Keeping the Powerful in Check: Q&A With Vicky Nguyen

Vicky Nguyen graduated as valedictorian from the University of San Francisco in 2000 with a major in communications. Today, she is a member of the Investigative Unit at NBC Bay Area, where she won a National Emmy for Outstanding Regional News Story and two Edward R. Murrow awards. Staff writer Gabriel Greschler spoke with Nguyen about her illustrious journalist career and how she landed a reporting job in Orlando by carrying around a bag of VHS tapes. This transcript has been edited for brevity and clarity.


Gabriel Greschler: Where did you grow up, what was your time like at USF, and how did you get interested in journalism?


Vicky Nguyen: I was born in Vietnam and my family came to the United States when I was about two. We lived in Eugene, Ore., where we were sponsored by a family. I went to high school [in Santa Rosa] as well, and then I went to USF for college. I actually started out as a biology major. I did three internships and I decided “you know, this may not be what I want to do for the rest of my life.”


I went to a conference in New York in 2000, and that’s where I met the general manager of Central Florida News 13 on the convention floor at the job fair. I was lugging around a bag of VHS tapes, and I met this guy on the convention floor and I told him I wanted to become a reporter. He was interested, but he said, “I don’t have a VCR.”


I used my ingenuity at that point and said, “I just passed the CBS booth and I saw a bunch of VCRs that were empty. Would you mind following me back to that. And I can play my tape for you?”


So I just remember walking towards the CBS booth hoping that nobody was there. He watched my tape for maybe 30 seconds, popped it out and said, “You know, I like your work.”


Three weeks later, I packed all my stuff and I was driving my car cross-country to get into a little apartment complex in Orlando.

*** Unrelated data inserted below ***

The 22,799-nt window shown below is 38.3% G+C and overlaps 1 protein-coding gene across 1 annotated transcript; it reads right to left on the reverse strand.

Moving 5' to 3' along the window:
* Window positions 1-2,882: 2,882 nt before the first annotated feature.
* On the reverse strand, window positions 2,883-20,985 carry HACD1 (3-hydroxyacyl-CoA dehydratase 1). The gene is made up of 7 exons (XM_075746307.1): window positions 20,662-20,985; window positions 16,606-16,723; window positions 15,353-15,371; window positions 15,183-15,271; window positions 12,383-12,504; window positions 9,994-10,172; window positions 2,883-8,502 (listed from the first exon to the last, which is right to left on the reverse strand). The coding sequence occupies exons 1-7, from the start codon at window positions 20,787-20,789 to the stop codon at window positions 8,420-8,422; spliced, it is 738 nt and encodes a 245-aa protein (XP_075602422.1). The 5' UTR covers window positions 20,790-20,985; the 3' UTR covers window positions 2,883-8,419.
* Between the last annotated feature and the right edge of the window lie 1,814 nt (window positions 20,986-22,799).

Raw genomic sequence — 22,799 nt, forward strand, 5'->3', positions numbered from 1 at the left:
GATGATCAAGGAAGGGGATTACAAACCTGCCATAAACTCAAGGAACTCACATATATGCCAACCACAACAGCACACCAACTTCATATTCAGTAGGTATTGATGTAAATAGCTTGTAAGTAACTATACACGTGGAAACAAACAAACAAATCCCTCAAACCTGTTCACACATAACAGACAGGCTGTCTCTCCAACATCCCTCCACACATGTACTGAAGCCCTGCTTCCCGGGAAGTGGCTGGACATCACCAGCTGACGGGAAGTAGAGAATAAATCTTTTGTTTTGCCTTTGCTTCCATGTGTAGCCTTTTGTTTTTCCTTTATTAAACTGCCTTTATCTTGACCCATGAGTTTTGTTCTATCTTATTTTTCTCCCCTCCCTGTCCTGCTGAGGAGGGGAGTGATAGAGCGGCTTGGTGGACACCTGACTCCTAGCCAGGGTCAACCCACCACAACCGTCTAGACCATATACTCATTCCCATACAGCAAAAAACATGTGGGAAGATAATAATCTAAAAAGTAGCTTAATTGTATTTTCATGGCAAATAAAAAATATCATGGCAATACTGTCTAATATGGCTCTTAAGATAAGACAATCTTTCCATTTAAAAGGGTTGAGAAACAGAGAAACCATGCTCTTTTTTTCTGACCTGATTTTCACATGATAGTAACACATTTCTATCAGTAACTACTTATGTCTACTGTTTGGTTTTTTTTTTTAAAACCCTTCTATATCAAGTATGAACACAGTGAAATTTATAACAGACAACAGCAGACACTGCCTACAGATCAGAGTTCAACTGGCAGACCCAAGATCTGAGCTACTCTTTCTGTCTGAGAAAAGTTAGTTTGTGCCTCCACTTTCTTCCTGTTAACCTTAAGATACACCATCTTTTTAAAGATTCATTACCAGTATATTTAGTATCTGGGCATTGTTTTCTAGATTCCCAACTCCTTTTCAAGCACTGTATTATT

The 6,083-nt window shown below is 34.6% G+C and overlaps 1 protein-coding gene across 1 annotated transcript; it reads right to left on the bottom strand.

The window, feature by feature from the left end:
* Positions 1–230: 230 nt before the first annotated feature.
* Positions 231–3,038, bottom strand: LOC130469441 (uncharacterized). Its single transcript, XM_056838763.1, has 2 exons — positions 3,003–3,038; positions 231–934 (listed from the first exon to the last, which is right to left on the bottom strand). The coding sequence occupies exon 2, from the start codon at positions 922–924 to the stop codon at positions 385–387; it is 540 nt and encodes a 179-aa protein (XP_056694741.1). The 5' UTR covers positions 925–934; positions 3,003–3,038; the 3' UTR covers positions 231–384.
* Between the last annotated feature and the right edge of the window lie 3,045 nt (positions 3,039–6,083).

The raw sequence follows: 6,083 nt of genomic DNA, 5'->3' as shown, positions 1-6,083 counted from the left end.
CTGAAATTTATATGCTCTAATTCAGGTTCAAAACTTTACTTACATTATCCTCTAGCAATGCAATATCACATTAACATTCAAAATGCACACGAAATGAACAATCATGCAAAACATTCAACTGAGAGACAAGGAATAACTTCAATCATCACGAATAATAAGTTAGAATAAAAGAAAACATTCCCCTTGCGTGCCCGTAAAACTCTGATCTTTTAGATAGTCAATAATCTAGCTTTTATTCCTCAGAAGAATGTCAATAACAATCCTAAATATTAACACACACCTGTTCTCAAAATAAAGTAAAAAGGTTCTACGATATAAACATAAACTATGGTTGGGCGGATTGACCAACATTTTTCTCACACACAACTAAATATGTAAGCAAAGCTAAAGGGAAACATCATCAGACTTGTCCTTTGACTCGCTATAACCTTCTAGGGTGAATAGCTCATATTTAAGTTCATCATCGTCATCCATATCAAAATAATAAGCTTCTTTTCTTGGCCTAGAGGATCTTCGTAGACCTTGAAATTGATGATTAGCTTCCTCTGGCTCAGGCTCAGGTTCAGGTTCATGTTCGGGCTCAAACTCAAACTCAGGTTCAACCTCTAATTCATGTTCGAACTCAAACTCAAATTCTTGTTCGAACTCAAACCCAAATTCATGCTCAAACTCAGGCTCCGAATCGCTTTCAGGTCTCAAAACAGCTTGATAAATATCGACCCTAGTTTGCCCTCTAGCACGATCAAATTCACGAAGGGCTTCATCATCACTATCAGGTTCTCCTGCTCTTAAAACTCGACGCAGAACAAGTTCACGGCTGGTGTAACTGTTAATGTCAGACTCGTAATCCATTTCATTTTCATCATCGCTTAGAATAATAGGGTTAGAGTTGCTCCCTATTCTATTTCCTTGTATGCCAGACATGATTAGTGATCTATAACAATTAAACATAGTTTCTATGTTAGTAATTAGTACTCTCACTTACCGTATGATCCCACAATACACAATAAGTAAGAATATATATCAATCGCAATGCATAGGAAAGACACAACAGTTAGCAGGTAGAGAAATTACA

GG: What is it like at your current job with the NBC Investigative team?


VN: I think investigative journalism to me is the highest calling of what we do as a public service. I love my many years covering general assignment news. And that’s what built my foundation for knowing how to cover a wide variety of topics. But with investigative [journalism], you have this opportunity to look for stories that hold people accountable and that prompt meaningful change. And there is really nothing more rewarding than that. To know that you have changed a policy for the better or that you helped a family or that you provided a voice to people who were previously marginalized. It gives you such a sense of pride in what you do.


GG: Could you tell me some of your most exciting projects that you’ve worked on?


VN: From a monetary standpoint, Sysco [a food service distribution network] was certainly one of the biggest stories we covered because it resulted in a $20 million landmark settlement with the state of California. They were putting public health at risk by storing perishable food outdoor on the floor inside of storage sheds where you would keep your old furniture or things that you don’t want in your house. It was a long-standing open secret in the food service industry that this was happening. But it was absolutely illegal and improper.


GG: As an investigative journalist, you’re going to get some pushback from institutions or people. Are there any memorable moments?


VN: All the time. We call them the gatekeepers. They are people who actively try to prevent you from getting information from public agencies. There are obviously people who are upset about the stories that we’re doing. I mean, the mother of the girlfriend who was just recently arrested and charged with felony child abuse pushed me into the street because she was so upset that we were there to question her daughter. Her husband tried to push the cameraman into the street. We don’t take it personally and we try to be as professional as we can, but it’s almost like the more that people obstruct, the more you wonder what they’re trying to hide. So often what they do has an opposite effect on us.


GG: Do you plan on staying in the investigative unit?


VN: Yes. I actually have been an investigative reporter for five years. I have enjoyed it and I’ve learned so much and I feel like there are still many more stories to tell and information to uncover.


Follow @VickyNguyenTV on Twitter to read her investigative stories and learn more about the Investigative Unit at NBC Bay Area.


Featured Photo: USF Alumna Vicky Nguyen is the Senior Investigative Journalist at NBC. Courtesy of Vicky Nguyen.


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